“During emergencies, I relieve myself right here,” Diya Toppo (name changed) says, indicating a very small gap between the densely planted, thorny tea bushes. “I was stung by a bee just this morning; you could also get bitten by snakes here,” she adds worriedly.

Regular working conditions for daily wage labourers is hard, but if you are a woman working in a tea garden, even taking a toilet break could be fraught with unknown dangers.

The 53-year-old worker recalls, “When I was young, I would sometimes think of cycling back to the quarters to use the toilet in case of emergencies.” But that trip would reduce the time she spent plucking: “I need to meet the daily target [of leaves]. I can't risk [losing wages].”

Her co-worker, Sunita Kisku (name changed) agrees: “There are only two options – either control [the urge to urinate] for the entire day or do it here [in the open]. But that is very dangerous given the amount of insects and leeches here.”

Some tea companies do provide an umbrella, a chappal (sandal), a tripol (tarpaulin) and a jhuri (bag) . “The tripol protects our clothes from getting wet from the water in the plants. Other things [equipment like boots] we have to buy ourselves,” says Diya.

“We are expected to work 10 hours at a stretch,” says the 26-year-old Sunita. If she were to walk back home to access a toilet – two kilometres from the garden where she works – she would lose out on a few hours worth of wages. That is not something the mother of two says she can afford.

PHOTO • Adhyeta Mishra
PHOTO • Adhyeta Mishra

Left: An estate in Jalpaiguri, West Bengal. Right: The labourers use an umbrella to protect themselves from the sun

Diya and Sunita are among thousands of daily wage labourers working in an estate here in the dooars region of West Bengal, a majority of whom are women. Many women on the condition of anonymity, told PARI that accessing a toilet while working was impossible.

And so when they can no longer bear the burning sensation while urinating, they go to Champa Dey (name changed), a senior ANM (auxiliary nurse midwife). That and blood in their urine, says Dey, point towards a urinary tract infection (UTI). “This happens because of inadequate consumption of water,” says the health worker who has been working with tea workers for 34 years now.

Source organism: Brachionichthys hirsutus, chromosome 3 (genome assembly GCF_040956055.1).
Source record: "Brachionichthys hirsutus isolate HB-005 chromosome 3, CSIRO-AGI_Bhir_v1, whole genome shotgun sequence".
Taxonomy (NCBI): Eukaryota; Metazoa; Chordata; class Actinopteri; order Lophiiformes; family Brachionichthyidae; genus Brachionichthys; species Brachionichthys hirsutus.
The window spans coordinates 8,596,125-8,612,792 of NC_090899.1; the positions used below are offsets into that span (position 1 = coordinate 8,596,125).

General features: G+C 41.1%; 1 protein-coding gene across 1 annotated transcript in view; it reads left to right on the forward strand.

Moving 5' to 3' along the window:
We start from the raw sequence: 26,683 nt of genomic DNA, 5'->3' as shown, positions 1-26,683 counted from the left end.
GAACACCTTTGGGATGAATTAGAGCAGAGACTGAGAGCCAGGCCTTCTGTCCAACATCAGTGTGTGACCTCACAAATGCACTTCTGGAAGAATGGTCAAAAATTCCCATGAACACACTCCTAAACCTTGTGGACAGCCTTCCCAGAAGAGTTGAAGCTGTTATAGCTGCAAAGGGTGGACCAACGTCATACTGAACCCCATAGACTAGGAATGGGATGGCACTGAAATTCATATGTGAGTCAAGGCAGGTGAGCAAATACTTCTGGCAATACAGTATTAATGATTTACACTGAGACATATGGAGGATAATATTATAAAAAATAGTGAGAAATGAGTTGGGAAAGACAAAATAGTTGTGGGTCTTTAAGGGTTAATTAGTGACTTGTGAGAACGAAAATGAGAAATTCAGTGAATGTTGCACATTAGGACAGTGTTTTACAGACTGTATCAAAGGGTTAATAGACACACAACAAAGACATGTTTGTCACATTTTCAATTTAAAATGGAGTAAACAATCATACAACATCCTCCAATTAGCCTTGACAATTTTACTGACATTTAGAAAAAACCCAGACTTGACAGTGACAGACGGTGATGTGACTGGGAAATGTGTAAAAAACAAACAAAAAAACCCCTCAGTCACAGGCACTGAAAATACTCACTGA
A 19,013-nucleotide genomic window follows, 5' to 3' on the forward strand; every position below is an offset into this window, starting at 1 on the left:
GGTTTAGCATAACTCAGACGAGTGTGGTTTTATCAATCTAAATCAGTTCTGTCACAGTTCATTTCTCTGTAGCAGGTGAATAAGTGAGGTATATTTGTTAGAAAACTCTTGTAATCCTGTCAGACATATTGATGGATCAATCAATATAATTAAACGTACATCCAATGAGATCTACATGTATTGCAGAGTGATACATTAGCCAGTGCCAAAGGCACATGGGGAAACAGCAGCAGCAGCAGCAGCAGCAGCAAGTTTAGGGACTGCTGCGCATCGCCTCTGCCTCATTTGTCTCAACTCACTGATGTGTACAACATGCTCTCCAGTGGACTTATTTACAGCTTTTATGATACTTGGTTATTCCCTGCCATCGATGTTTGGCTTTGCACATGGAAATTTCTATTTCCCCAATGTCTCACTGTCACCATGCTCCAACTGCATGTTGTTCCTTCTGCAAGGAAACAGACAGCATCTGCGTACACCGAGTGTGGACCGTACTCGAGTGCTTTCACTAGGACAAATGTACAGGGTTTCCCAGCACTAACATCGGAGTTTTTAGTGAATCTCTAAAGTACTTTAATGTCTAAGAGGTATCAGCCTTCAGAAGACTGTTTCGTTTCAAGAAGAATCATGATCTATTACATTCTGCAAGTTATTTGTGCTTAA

Although the tea companies do provide tanks with drinking water at some points around the gardens, “most of them [women labourers] don't use them to avoid urinating [in open spaces],” Champa adds.

If toilets are far away, it also eats into the time they spend plucking and they lose out on wages. A worker needs to collect 20 kilos of leaves to receive the daily wage of Rs. 232. That works out to roughly 2 kilos of leaves per hour in the 10-hour work day if they work without a break.

PHOTO • Adhyeta Mishra

Getting to a toilet eats into the time they spend plucking and is loss of wages

“I have only managed to collect two 2 kilograms of pattas (leaves) in two hours because of the heat,” says Pushpa Lakra (name changed). The 26-year-old arrived at 7:30 a.m. and will leave at 5 p.m. just before the sun drops below this eastern corner of the country. This has been her routine for the last eight years. The bright green leaves she has plucked lie in a netted jhuri that is tied with her head.

“Most days, especially during the summer and monsoon, it becomes difficult for us to reach the target and we lose Rs. 30 from our daily hajira (wage),” says Dipa Oraon (name changed), a tea worker for the last 5 years.